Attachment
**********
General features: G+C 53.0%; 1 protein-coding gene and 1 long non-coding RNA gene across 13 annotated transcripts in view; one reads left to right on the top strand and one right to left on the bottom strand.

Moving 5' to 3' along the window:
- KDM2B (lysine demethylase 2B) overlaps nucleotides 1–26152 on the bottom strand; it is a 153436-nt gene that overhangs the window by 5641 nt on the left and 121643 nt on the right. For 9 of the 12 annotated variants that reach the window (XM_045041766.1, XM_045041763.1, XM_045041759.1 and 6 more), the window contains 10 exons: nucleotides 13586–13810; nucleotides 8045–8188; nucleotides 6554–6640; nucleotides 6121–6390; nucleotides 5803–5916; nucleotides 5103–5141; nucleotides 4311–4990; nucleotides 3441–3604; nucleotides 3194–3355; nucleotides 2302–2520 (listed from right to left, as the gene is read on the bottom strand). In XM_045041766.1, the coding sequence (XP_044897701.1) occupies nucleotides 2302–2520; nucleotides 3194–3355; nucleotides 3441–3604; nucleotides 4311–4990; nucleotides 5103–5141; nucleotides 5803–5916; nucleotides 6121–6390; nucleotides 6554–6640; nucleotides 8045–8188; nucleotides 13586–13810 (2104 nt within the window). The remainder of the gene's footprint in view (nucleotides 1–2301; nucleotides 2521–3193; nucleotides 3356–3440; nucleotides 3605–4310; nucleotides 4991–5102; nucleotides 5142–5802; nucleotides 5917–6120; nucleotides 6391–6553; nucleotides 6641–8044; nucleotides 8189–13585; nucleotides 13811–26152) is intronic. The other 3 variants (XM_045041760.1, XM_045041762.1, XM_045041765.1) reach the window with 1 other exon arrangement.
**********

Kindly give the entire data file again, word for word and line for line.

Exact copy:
General features: G+C 53.0%; 1 protein-coding gene and 1 long non-coding RNA gene across 13 annotated transcripts in view; one reads left to right on the top strand and one right to left on the bottom strand.

Moving 5' to 3' along the window:
- KDM2B (lysine demethylase 2B) overlaps nucleotides 1–26152 on the bottom strand; it is a 153436-nt gene that overhangs the window by 5641 nt on the left and 121643 nt on the right. For 9 of the 12 annotated variants that reach the window (XM_045041766.1, XM_045041763.1, XM_045041759.1 and 6 more), the window contains 10 exons: nucleotides 13586–13810; nucleotides 8045–8188; nucleotides 6554–6640; nucleotides 6121–6390; nucleotides 5803–5916; nucleotides 5103–5141; nucleotides 4311–4990; nucleotides 3441–3604; nucleotides 3194–3355; nucleotides 2302–2520 (listed from right to left, as the gene is read on the bottom strand). In XM_045041766.1, the coding sequence (XP_044897701.1) occupies nucleotides 2302–2520; nucleotides 3194–3355; nucleotides 3441–3604; nucleotides 4311–4990; nucleotides 5103–5141; nucleotides 5803–5916; nucleotides 6121–6390; nucleotides 6554–6640; nucleotides 8045–8188; nucleotides 13586–13810 (2104 nt within the window). The remainder of the gene's footprint in view (nucleotides 1–2301; nucleotides 2521–3193; nucleotides 3356–3440; nucleotides 3605–4310; nucleotides 4991–5102; nucleotides 5142–5802; nucleotides 5917–6120; nucleotides 6391–6553; nucleotides 6641–8044; nucleotides 8189–13585; nucleotides 13811–26152) is intronic. The other 3 variants (XM_045041760.1, XM_045041762.1, XM_045041765.1) reach the window with 1 other exon arrangement.